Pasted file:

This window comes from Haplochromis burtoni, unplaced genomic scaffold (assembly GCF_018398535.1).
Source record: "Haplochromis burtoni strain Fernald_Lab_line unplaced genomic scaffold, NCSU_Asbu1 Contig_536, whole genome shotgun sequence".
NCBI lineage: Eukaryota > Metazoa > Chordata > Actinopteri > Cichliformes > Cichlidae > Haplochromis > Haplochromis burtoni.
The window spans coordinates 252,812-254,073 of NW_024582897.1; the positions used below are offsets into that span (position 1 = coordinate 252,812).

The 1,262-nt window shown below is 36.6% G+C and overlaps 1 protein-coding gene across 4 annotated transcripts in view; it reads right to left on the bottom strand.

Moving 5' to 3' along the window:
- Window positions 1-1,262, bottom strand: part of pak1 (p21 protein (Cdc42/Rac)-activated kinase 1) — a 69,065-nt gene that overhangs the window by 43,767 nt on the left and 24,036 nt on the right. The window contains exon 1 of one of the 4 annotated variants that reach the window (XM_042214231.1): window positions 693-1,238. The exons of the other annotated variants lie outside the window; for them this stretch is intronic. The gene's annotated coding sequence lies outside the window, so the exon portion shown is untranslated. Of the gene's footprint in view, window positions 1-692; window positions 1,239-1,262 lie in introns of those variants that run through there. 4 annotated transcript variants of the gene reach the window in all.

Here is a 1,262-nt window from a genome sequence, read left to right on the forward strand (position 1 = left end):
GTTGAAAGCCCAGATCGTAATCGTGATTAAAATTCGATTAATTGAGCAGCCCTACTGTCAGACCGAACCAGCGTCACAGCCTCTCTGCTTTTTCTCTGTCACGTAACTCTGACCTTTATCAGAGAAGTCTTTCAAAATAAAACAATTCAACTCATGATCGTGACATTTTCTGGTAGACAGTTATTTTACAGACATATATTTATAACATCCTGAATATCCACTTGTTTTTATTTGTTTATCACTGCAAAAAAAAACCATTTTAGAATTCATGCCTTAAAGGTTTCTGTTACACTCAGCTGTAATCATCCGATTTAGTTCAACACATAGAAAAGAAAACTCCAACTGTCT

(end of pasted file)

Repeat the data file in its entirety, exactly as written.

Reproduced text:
This window comes from Haplochromis burtoni, unplaced genomic scaffold (assembly GCF_018398535.1).
Source record: "Haplochromis burtoni strain Fernald_Lab_line unplaced genomic scaffold, NCSU_Asbu1 Contig_536, whole genome shotgun sequence".
NCBI lineage: Eukaryota > Metazoa > Chordata > Actinopteri > Cichliformes > Cichlidae > Haplochromis > Haplochromis burtoni.
The window spans coordinates 252,812-254,073 of NW_024582897.1; the positions used below are offsets into that span (position 1 = coordinate 252,812).

The 1,262-nt window shown below is 36.6% G+C and overlaps 1 protein-coding gene across 4 annotated transcripts in view; it reads right to left on the bottom strand.

Moving 5' to 3' along the window:
- Window positions 1-1,262, bottom strand: part of pak1 (p21 protein (Cdc42/Rac)-activated kinase 1) — a 69,065-nt gene that overhangs the window by 43,767 nt on the left and 24,036 nt on the right. The window contains exon 1 of one of the 4 annotated variants that reach the window (XM_042214231.1): window positions 693-1,238. The exons of the other annotated variants lie outside the window; for them this stretch is intronic. The gene's annotated coding sequence lies outside the window, so the exon portion shown is untranslated. Of the gene's footprint in view, window positions 1-692; window positions 1,239-1,262 lie in introns of those variants that run through there. 4 annotated transcript variants of the gene reach the window in all.

Here is a 1,262-nt window from a genome sequence, read left to right on the forward strand (position 1 = left end):
GTTGAAAGCCCAGATCGTAATCGTGATTAAAATTCGATTAATTGAGCAGCCCTACTGTCAGACCGAACCAGCGTCACAGCCTCTCTGCTTTTTCTCTGTCACGTAACTCTGACCTTTATCAGAGAAGTCTTTCAAAATAAAACAATTCAACTCATGATCGTGACATTTTCTGGTAGACAGTTATTTTACAGACATATATTTATAACATCCTGAATATCCACTTGTTTTTATTTGTTTATCACTGCAAAAAAAAACCATTTTAGAATTCATGCCTTAAAGGTTTCTGTTACACTCAGCTGTAATCATCCGATTTAGTTCAACACATAGAAAAGAAAACTCCAACTGTCT